While the business community pushed for changes to the government’s tax proposals, the Canadian Federation of Independent Business (CFIB) said urgent and thorough analysis needs to be done to ensure a win-win situation for both small and big firms.
In a recent consultation with stakeholders at Waterloo, Ontario, Finance Minister Bill Morneau announced that the government will ensure incentives are maintained to still encourage venture capital (VC) and angel investors to inject capital into innovative start-ups.
In a statement, the Department of Finance said the government will work with VCs and angel investors to identify goals and how best to achieve them. Morneau said this shows the government’s mission to encourage young firms to grow.
“We will ensure that people who wish to invest in innovative start-ups are encouraged to do so, and we will work with the venture capital and angel investment sectors to ensure the appropriate incentives are in place,” he said.
He stressed that financing helps young firms create well-paying jobs in Canada, further strengthening the middle class.
CFIB president Dan Kelly welcomed this change, noting that this is another positive step in the current tax proposal consultation.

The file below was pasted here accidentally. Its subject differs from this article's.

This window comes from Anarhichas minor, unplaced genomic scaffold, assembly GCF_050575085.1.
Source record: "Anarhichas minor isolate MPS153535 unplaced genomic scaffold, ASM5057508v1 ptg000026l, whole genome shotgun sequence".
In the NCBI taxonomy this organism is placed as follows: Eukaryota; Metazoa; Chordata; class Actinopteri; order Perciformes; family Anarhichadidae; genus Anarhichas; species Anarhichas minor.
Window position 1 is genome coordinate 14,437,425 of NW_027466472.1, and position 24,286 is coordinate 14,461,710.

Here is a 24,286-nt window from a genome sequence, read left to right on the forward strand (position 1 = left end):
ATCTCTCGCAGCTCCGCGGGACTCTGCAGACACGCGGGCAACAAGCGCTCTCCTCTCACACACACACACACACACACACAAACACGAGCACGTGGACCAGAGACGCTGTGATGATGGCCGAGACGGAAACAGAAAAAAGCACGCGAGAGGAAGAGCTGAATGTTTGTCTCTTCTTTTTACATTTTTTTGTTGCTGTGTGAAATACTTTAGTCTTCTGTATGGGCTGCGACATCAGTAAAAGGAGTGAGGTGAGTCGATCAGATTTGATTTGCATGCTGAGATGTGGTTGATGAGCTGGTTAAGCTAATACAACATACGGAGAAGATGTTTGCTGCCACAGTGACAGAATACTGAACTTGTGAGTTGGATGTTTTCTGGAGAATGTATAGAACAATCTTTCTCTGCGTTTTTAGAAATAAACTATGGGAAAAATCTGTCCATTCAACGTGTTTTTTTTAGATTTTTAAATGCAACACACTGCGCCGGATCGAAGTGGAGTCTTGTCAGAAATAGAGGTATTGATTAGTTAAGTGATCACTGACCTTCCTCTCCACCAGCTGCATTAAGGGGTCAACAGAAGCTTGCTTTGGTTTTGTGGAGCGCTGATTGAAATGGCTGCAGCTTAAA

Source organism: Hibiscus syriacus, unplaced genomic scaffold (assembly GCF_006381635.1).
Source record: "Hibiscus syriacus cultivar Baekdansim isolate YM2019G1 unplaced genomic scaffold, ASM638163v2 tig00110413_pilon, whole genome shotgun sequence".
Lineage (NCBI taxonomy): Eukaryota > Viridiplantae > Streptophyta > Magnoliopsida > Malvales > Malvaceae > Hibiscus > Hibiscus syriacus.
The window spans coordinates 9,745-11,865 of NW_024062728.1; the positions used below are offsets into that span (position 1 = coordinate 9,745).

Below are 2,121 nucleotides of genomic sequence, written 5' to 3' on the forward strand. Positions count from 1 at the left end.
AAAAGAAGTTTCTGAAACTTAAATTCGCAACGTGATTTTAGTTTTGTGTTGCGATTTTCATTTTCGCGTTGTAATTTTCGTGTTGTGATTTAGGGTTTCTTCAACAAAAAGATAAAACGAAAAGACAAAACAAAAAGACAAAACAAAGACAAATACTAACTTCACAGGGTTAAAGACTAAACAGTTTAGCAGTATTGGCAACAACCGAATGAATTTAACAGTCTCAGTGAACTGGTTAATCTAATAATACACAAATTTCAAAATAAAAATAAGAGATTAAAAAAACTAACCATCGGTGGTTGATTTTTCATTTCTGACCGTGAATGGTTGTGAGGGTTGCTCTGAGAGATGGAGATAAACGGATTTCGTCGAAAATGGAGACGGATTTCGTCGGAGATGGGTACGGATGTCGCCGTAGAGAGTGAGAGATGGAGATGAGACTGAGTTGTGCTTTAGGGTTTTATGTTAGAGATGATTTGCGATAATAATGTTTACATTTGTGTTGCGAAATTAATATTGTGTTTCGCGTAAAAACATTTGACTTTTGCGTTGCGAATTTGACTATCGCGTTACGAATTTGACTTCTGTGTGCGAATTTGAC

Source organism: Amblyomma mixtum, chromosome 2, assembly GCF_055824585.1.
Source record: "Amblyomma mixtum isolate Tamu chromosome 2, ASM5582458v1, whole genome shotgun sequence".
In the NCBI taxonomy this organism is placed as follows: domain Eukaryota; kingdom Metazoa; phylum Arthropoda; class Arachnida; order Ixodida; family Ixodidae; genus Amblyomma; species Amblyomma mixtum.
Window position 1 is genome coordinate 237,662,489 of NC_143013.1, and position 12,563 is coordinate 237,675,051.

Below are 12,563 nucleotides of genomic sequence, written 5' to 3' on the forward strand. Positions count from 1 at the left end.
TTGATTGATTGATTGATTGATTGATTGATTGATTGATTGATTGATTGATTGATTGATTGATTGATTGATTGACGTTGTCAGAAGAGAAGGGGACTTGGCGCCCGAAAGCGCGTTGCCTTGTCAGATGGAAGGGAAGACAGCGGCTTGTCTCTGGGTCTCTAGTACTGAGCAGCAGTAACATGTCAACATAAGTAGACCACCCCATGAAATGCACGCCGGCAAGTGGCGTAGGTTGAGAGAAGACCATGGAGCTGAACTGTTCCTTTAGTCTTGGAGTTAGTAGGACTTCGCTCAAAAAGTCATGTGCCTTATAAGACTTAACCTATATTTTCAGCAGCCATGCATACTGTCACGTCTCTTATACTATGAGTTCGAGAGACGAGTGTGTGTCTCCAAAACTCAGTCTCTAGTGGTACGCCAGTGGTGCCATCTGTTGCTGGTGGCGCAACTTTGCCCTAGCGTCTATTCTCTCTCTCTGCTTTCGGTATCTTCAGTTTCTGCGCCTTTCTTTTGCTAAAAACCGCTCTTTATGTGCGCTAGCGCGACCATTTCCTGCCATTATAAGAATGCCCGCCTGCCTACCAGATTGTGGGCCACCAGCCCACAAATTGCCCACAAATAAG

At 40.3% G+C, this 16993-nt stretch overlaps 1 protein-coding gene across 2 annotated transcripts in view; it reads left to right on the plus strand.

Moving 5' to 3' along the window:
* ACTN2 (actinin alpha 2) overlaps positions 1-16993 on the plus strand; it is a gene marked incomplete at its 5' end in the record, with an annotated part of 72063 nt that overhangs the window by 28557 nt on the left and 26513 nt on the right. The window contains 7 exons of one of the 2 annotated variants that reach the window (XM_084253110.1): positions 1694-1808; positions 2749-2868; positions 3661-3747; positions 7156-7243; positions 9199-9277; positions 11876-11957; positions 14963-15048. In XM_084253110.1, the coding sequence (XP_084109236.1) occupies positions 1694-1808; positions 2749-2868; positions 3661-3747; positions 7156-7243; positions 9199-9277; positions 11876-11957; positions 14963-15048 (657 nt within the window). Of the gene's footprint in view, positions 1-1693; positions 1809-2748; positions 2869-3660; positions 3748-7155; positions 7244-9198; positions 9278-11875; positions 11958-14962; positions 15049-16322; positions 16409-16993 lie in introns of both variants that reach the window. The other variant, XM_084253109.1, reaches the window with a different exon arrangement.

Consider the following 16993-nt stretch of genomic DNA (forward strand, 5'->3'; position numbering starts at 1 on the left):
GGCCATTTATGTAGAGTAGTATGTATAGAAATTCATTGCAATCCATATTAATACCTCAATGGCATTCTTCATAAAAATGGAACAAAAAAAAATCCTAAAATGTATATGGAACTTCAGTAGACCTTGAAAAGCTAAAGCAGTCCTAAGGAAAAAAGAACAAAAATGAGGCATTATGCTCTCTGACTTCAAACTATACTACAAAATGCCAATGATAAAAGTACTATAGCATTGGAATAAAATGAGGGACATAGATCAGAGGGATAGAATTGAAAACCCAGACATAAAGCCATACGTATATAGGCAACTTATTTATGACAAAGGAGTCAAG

“We are pleased that the government has listened to some of the concerns of small business owners and reconsidered several of their proposals,” he said.
To recall, the government also made some changes in corporate tax rates, income sprinkling, and passive investments.
Kelly said these changes have to be put under the microscope as the devil always lurks in the details.
“More analysis is needed to determine whether the net effect of the package of changes will be positive or negative for entrepreneurs. CFIB calls on the government to undertake a detailed impact assessment before finalizing the proposals,” he said.
Amongst its suggestions, CFIB will be proposing a full exemption for income sharing with spouses and a significant increase in the amount of the threshold for passive income. “We look forward to working with government to find solutions that don’t negatively affect the small business community’s ability to grow and prosper,” Kelly stressed.